There are always variations with classic recipes and, sure, you can be lazy and slap a jar of Dolmio into some mince but if you want to make an authentic Bolognese sauce help is at hand.
In 1982 the Italian Academy of Cuisine (Accademia Italiana della Cucina), an organization dedicated to the culinary heritage of Italy, registered a recipe for Bolognese sauce (Ragł classico Bolognese) with the Bologna Chamber of Commerce. This confines the ingredients to beef, fresh bacon (pancetta), onions, carrot, celery, tomato sauce or tomato paste, meat broth, dry wine (red or white), milk, salt and pepper.
This is my understanding of a Bolognese sauce, which strays a little from the approved recipe but even the Accademia acknowledge there are different traditions. Garlic and herbs aren't on the approved list, nor sugar (but I think it makes tomatoes less tart). Slimmers can use lean steak mince but it's the fat in the beef that assists the cooking process and creates a richer sauce.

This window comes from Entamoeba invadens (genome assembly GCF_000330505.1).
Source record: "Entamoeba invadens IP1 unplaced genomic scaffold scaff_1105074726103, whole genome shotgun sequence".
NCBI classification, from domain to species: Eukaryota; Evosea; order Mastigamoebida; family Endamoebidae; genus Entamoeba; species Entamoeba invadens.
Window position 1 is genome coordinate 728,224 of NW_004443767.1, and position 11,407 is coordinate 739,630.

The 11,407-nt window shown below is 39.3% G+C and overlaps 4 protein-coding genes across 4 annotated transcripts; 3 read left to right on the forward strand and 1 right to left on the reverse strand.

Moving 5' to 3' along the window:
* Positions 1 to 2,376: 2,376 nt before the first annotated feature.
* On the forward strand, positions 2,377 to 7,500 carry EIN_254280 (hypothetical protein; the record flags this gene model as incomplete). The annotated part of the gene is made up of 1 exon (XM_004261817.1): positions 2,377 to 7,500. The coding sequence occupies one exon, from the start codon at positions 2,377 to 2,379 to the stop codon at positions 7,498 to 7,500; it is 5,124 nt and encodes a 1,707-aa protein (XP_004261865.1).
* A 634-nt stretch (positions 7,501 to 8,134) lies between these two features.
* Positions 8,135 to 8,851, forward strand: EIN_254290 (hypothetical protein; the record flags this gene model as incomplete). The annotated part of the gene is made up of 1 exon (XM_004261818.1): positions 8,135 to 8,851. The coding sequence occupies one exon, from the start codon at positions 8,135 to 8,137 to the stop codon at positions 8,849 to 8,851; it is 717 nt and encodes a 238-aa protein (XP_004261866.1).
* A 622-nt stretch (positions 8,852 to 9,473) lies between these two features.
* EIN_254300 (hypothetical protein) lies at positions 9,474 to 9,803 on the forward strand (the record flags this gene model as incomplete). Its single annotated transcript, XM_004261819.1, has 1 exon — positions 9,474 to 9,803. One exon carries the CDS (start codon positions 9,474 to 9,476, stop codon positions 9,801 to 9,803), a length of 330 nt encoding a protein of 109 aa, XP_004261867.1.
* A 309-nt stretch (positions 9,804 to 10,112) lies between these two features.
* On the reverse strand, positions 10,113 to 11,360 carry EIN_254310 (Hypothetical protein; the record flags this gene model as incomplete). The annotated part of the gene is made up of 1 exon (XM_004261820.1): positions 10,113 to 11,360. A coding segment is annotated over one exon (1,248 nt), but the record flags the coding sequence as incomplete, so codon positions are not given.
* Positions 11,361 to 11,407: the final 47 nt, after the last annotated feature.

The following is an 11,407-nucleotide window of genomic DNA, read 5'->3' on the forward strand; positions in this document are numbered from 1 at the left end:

1 clove garlic, crushed 50g pancetta, finely chopped (I use ready chopped tubs of 'cubetti') 500g minced beef
200ml white wine
1 tin chopped tomatoes (400g)
1 tsp brown sugar (or to taste)
1 bay leaf
½ tsp dried thyme
In a medium sized pan fry the onions in olive oil over a medium heat for a few minutes to soften. Add the carrot and celery and fry for several minutes more. Add the pancetta and, when sealed, begin adding the mince gradually, breaking it into the pan with a fork (if you add it all at once the liquid may overwhelm the pan). Fry until browned adding the garlic towards the end so as not to burn it. Season.
Raise the heat to the highest setting and add the wine, reducing the liquid for about 5 minutes. Then add the milk, again reduce for 5 minutes. There may some liquid in the pan, don't worry about boiling it all off. Add the tomatoes, the bay leaf, thyme, sugar and seasoning. Lower the heat so the mixture is barely simmering and cook for 1½ hours or until almost all the liquid has evaporated. Stir regularly, especially towards the end when the sauce thickens.
Many serve Bolognese with spaghetti (myself included) however, if you want to be strict, tradition apparently dictates the pasta should be tagliatelle. Top with a grating of parmesan and a grind of pepper.